Hughes Peak has been on my list of things to do for years…years. Its a small peak amongst a bunch of massive wild mountains but it is a crazy little brother to them. I have always wondered how we would get up her.
So a few weeks ago we sledded into this remote area of the Monashees and set up base camp in a super secret trailer. On the first day we adventured around scoping the zone out and then the next day we snowmobiled towards Hughes. I thought it would be an aggressive up and then an aggressive down. But as we stood looking up the ascent route we were all scared, it looked like three hours of cornice exposed terrain. So we chose to skin around the mountain and search for another weakness.
Our next animal encounter was two bald eagles who circled around us as we a skinned up a couloir and approached the summit. After some minor scrambling we finally reached the top. I put on a rope and scoped out the summit line but it felt like the crew was more psyched on the couloir . So we skied down 50 feet and again set up a quick anchor off a rock. I probed and shovelled my way past the cornice and into the couloir.
It felt so great to finally visit Hughes and enjoy some of its fine features. A longish tour back to the sleds and then back to base. The next day we woke up with some great expectations and headed up Mt-Thor.
I had attempted Thor years ago and was turned around by the burly nature of the mountain. This time we had a little more beta and were heading to ski this wicked couloir. Our friends had skied it in Feb and we felt it deserved another visit.
It took hours to approach and finally we were underneath it. The day was remaining cool with a thin overcast, it didn’t feel like the heat was penetrating down to us. This lack of heat was refreshing since the couloir has a few big overhanging cornices, and if they were warming up we wouldn’t want to be anywhere near the couloir. But they were remaining cool so we saddled up and boot-packed up the couloir, it was steep and unrelenting, seemingly over 45 degrees for its entire 1500ft with some bit steeper than 50. Crazy, but finally we broke through and reached the ridge. The 150 vertical to the summit was well beyond our technical desire, so we turned tips and shredded down. My legs became seized from the steepness and I had to rest in the fan so I could enjoy the finish.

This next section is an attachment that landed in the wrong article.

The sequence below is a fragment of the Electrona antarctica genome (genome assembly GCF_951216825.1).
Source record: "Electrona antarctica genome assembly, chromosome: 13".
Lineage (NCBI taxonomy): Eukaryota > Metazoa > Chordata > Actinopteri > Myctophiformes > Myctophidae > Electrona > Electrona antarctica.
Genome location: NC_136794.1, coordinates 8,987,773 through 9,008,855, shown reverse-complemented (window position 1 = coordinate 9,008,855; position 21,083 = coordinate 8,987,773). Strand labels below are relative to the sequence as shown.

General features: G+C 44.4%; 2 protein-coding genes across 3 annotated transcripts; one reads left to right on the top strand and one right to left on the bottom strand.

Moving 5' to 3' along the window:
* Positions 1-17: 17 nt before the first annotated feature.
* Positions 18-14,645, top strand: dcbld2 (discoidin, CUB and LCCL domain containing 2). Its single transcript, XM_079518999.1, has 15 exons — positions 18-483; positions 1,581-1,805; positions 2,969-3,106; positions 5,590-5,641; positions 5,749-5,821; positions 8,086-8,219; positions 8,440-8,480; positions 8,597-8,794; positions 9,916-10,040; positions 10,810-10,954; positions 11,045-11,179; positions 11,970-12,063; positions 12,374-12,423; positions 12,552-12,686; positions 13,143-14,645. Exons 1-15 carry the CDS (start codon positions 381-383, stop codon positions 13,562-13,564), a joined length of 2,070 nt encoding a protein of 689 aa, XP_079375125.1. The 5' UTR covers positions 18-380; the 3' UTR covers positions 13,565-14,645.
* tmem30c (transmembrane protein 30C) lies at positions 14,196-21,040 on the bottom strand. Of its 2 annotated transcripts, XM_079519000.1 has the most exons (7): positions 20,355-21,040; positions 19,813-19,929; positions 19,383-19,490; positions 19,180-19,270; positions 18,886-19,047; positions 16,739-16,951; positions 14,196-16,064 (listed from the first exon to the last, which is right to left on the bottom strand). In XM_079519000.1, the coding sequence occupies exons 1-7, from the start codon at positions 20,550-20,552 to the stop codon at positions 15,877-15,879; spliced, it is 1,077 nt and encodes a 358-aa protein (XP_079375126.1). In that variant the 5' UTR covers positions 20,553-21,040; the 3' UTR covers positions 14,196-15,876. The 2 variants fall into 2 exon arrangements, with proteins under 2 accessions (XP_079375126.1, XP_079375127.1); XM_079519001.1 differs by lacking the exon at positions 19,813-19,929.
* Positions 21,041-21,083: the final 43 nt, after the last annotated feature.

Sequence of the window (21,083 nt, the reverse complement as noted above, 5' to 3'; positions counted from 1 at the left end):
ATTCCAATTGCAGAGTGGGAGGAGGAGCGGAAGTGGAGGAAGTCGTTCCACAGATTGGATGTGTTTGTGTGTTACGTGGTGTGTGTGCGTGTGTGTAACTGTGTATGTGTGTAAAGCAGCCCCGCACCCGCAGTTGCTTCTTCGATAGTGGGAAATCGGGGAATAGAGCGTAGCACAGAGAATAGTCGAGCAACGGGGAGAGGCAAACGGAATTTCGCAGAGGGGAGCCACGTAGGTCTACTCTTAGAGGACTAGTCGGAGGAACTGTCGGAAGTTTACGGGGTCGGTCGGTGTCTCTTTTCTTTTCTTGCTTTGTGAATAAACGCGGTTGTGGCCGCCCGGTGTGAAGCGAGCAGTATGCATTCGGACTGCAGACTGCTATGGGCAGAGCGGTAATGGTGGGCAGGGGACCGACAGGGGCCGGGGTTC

I also knew the day was not done, we could have easily headed down but I knew that with another 1500 ft of touring we could access another incredible run that would feed us closer to our camp. So we skinned for another hour and found ourselves dropping into a fantastic finishing run.
That is what ski touring is all about for me, adventure, discovery, wild places with great friends.
And a video from Joey Vosburgh..thanks Joey